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Immortal Storm


     Dust motes eddied in the fluorescent glow illuminating the farthest rows of stacks.  Niccolo stared at the leather-bound volume with wide-eyed anticipation.  A dank, musty odor clung to the book so potently that he was certain even a human would detect it.  The search for answers had led to many similar tomes and he wondered if the information he needed could be found within these pages or if his search was doomed to continue.  He was desperate to find a way to defeat what was lurking in the woods.

     He wiped his clammy hands and turned back the cover.  The cracked leather complained.  The first yellowed page contained two words and a date written in fine calligraphy.

Abraham Goodwin


     His paint-stained fingers traced the name, while he hoped to escape the awaiting tortures.  He was unaccustomed to feeling helpless but was at the mercy of a psychopath until the means to salvation was discovered.  He turned the page and took a reassuring breath.  It was like turning back the clock to an earlier era, one that was equally difficult, but plagued with different challenges.  The words on the page told a story of longing, manipulation, torture and deceit.  It was a story much like his own.


*     *     *


October 12, 1597

        We were forced to leave the settlement, ere it were impossible to await the arrival of supplies by ship.  People were starving.  The worst were the crying children with their tiny emptie bellies and their large, pleading eyes.  Mothers were going hungry so to offer their rations to their young.

        We set off to the northe, hoping to find better fishing and hunting.  We were slow to advance and much was left behind.  It was a hardship for all, yet if we were to survive this New World, we were to be doing it together.  The future seemed most grim and morale was lowe, yet we pressed on, praying for salvation.

        As the days became weeks, people began to succumbe first to a most ravenous madness and then to sweet, sweet death.  The children wilted and faded like the last of the summer’s flowers.  Mothers and fathers alike wept over the traile of crude graves left behinde.  In the late hours of the evening, among the nighte song of the forest, quiet sobs could be heard throughout the camp.  It was a time of most great sorrowe.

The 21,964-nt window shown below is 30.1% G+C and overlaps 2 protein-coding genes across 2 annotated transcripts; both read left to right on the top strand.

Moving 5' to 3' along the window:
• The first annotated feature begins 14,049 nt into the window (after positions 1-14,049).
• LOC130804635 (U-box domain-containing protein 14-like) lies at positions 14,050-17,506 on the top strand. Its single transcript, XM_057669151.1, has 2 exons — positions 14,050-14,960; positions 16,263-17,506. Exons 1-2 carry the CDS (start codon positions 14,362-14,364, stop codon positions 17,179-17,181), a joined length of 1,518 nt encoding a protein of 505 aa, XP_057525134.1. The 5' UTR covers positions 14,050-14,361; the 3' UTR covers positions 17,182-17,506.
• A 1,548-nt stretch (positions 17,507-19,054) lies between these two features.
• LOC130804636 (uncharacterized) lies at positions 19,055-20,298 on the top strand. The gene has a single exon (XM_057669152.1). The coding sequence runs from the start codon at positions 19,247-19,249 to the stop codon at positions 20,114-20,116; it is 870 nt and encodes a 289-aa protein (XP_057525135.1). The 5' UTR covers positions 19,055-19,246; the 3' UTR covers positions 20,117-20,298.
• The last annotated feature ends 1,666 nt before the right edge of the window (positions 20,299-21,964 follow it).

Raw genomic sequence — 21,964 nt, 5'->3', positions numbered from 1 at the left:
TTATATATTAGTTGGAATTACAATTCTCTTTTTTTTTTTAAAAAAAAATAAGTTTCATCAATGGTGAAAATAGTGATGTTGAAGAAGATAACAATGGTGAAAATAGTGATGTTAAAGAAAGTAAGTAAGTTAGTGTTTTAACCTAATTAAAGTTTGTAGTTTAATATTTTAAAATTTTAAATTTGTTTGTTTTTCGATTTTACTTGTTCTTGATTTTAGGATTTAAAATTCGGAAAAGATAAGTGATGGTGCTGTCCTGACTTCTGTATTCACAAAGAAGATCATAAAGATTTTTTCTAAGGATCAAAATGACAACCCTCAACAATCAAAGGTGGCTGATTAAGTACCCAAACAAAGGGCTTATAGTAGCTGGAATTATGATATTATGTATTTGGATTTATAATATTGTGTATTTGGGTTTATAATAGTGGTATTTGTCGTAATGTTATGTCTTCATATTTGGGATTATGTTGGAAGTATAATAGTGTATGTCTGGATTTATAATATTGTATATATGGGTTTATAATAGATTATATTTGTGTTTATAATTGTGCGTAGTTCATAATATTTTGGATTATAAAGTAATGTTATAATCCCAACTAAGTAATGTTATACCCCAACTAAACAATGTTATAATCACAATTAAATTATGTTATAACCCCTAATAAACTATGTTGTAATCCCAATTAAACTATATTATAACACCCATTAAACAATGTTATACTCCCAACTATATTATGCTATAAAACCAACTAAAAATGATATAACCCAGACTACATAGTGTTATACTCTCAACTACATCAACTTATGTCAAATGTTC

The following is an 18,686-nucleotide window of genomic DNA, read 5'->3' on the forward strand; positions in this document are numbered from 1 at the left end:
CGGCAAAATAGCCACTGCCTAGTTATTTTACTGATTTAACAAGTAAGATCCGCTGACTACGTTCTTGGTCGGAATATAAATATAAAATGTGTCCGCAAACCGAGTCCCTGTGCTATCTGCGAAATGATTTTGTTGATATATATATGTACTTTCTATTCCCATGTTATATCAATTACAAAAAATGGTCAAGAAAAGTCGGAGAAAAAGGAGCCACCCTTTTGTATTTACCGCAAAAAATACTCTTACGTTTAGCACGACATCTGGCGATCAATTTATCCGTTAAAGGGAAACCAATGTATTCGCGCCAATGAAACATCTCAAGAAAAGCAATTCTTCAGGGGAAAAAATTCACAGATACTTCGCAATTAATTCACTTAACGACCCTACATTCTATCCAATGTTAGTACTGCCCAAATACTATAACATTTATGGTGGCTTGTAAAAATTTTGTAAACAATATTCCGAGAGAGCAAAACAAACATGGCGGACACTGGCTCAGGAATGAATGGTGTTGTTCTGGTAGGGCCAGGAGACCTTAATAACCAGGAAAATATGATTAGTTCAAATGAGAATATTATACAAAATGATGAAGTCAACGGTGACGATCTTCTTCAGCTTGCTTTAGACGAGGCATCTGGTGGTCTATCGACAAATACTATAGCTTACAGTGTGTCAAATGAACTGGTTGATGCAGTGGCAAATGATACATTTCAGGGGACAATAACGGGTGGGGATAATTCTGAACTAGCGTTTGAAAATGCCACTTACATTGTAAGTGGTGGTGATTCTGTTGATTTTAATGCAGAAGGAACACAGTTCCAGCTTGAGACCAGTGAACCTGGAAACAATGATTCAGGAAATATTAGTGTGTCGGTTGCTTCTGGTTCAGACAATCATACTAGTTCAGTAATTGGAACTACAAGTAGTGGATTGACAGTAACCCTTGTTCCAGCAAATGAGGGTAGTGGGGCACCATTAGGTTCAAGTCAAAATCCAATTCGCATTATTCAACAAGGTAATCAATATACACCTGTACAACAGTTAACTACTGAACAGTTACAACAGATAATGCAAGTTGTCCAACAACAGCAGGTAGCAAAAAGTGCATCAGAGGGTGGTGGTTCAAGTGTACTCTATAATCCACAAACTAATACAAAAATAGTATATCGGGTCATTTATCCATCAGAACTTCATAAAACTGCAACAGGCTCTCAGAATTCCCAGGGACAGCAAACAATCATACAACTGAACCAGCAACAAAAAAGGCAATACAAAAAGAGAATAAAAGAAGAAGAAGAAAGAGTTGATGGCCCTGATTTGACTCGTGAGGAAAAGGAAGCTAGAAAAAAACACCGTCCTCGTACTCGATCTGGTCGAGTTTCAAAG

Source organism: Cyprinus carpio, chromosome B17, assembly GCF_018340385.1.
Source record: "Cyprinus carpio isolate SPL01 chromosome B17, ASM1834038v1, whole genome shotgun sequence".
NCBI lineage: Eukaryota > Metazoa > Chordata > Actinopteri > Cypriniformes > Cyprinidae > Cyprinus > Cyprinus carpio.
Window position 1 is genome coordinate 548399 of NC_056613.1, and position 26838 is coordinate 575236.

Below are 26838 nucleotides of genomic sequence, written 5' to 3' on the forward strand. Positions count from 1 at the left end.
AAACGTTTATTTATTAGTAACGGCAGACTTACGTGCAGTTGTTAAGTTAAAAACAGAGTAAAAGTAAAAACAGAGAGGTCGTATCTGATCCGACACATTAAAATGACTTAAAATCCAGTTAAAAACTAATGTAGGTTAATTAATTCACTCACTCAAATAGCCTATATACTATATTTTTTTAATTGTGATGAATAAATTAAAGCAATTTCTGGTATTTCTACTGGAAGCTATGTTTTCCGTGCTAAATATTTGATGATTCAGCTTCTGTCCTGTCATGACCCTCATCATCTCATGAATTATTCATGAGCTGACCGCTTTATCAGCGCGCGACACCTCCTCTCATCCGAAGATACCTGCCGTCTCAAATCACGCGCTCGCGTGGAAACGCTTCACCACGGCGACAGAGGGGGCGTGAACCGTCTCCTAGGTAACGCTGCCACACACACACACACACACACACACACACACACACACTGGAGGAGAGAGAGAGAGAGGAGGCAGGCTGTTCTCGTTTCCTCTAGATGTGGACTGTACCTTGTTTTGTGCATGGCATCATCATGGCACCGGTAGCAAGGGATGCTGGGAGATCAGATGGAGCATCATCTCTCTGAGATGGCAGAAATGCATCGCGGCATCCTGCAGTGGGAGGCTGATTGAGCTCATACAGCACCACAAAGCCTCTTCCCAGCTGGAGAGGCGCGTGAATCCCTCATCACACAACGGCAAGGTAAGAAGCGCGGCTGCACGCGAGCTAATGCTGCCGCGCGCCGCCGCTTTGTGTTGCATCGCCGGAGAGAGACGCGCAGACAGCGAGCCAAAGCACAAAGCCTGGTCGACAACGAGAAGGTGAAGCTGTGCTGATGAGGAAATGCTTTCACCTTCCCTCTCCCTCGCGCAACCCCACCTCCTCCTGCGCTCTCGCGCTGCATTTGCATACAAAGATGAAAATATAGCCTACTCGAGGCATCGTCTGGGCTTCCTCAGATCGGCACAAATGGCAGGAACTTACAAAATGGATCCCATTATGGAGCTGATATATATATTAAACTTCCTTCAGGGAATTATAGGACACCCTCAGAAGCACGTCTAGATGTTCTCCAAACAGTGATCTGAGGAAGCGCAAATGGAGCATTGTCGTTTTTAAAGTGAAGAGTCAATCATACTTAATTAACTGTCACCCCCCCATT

Upon occasion a hunting party would bring back an animal they had trapped and we would delight in the too, too savory foode that filled our bellies.  But it was never enough, ere the foode always ran out before the hungry mouthes did.  We tried rationing, but when one was starving, restraint was hard to find.  The hunger made even the most noble of people do the most vile things.

        We were all quite astonished one morning to find all of the remaining foode stores missing.  During the nighte, one of my fellow colonists had taken every last crumb.  It did not take long to locate and charge the criminal; it was he who had a bursting energy coming from a full gut and a good nighte’s sleep.

        He was shackled and put on display in the centre of the camp; a warning against all who dared steal foode.  He was viciousley harassed by passers-by.  It was decided ere he consumed rations for twelve, he would suffer twelve days withoute sustenance.  Although he quickly grew weak, people didn’t slacken their tormentes.  He was publicly degraded, beaten and left to suffer.  I questioned who deserved to bear more guilt, he who stole or his abusers.  It was a most uglie time.  I felt quite certain he would perish before he finished his sentence.  Then when the camp awoke on the twelfth day, he was gone.